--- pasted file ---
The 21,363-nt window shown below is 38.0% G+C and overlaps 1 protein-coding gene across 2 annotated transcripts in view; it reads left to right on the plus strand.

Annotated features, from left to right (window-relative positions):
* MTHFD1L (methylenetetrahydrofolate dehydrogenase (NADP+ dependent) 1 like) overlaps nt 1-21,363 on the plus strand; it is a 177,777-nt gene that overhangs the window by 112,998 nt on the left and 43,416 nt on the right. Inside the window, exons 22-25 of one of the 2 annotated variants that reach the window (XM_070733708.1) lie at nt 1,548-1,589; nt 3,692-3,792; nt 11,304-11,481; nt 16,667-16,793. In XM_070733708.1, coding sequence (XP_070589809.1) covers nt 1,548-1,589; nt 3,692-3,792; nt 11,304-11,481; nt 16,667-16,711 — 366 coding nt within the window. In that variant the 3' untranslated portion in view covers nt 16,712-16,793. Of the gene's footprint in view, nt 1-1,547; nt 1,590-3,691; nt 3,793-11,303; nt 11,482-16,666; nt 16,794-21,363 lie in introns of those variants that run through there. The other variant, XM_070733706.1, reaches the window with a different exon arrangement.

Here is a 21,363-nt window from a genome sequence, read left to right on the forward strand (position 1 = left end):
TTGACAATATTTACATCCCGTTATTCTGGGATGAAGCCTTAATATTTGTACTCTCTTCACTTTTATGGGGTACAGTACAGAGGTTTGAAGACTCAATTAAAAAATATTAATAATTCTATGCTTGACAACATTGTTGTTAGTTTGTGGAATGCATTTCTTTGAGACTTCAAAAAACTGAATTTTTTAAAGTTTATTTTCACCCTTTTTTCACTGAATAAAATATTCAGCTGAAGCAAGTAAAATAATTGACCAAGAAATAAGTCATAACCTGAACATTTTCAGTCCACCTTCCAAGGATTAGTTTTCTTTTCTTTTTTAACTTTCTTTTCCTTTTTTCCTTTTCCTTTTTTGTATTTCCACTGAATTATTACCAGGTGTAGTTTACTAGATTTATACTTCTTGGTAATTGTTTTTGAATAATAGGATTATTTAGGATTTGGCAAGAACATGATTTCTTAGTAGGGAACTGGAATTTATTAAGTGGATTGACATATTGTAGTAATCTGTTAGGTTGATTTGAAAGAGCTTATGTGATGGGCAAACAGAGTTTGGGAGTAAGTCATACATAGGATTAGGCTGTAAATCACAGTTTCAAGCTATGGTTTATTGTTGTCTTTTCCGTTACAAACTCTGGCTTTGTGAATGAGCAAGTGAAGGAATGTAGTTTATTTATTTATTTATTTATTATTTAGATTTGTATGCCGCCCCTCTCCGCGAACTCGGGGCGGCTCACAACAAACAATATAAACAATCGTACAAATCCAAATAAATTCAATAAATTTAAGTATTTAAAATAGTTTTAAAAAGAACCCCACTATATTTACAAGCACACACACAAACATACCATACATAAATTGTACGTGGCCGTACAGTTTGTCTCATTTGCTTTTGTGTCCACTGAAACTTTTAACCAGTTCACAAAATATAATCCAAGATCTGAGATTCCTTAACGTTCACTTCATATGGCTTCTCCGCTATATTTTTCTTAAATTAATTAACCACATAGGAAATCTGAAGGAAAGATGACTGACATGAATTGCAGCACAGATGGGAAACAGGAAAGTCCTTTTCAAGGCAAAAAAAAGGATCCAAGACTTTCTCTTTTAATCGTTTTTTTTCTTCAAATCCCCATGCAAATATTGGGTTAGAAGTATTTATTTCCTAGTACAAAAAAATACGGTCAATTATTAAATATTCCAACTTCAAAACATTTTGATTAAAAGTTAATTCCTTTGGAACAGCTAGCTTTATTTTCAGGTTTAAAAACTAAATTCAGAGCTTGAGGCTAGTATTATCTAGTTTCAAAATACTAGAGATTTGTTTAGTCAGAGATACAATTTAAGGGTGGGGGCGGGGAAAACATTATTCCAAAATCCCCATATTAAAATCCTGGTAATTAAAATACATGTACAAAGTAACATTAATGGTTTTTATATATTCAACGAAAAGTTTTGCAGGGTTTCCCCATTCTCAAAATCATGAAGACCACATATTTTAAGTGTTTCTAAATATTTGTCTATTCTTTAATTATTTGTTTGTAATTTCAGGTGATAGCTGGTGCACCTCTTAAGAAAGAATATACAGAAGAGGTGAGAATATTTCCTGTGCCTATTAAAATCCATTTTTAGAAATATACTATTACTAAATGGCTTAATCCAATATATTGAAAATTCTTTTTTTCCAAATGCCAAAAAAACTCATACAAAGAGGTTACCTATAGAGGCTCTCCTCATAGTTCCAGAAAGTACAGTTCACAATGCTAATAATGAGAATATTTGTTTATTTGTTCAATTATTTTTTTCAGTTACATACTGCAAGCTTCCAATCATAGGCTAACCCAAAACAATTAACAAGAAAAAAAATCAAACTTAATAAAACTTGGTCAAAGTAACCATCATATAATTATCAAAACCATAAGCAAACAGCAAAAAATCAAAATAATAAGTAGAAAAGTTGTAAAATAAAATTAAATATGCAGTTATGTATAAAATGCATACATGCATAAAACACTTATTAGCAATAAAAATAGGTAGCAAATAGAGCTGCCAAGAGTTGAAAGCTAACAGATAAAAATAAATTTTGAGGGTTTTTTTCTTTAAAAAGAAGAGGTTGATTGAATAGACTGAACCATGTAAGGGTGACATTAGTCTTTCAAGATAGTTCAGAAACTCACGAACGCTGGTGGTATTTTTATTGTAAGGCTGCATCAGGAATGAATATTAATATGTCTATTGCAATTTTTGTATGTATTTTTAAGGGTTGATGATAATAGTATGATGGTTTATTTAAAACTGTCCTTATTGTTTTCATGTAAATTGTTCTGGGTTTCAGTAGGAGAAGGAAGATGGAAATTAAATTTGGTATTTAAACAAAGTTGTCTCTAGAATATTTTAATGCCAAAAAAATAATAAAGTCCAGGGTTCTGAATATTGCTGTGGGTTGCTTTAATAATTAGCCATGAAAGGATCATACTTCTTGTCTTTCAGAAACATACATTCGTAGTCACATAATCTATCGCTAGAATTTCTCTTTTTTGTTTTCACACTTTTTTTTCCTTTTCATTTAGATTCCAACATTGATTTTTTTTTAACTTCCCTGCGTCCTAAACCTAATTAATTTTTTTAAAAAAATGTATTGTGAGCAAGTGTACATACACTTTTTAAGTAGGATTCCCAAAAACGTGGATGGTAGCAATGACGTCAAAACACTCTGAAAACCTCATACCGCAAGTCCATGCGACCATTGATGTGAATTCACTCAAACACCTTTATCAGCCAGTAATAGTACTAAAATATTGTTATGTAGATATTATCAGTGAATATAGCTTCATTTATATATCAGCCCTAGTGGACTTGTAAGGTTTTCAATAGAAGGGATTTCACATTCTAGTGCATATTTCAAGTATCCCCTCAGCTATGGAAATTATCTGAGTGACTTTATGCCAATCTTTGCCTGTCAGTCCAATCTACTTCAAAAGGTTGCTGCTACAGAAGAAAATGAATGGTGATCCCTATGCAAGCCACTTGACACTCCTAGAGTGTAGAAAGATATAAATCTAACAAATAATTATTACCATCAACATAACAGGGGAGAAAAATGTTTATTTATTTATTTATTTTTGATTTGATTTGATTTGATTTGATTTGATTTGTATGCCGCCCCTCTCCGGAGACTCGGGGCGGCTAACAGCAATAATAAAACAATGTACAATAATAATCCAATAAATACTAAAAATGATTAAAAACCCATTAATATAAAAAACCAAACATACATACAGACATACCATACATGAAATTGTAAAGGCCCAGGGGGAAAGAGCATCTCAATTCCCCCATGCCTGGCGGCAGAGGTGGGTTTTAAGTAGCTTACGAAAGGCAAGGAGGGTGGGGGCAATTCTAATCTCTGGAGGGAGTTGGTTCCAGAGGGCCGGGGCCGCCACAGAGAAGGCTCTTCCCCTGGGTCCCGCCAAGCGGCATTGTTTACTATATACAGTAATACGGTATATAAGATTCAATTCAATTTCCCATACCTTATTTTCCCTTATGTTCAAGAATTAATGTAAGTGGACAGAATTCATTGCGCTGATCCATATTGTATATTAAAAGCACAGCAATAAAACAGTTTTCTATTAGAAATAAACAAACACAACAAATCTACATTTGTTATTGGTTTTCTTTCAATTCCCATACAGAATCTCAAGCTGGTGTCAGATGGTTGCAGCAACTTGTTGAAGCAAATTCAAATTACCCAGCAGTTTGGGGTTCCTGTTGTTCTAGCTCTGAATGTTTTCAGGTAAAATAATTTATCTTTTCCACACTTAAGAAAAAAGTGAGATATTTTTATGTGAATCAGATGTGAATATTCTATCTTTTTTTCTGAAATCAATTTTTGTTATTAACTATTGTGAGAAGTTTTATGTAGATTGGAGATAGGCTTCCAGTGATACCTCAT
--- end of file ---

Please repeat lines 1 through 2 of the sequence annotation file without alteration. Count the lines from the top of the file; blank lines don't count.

The 21,363-nt window shown below is 38.0% G+C and overlaps 1 protein-coding gene across 2 annotated transcripts in view; it reads left to right on the plus strand.

Annotated features, from left to right (window-relative positions):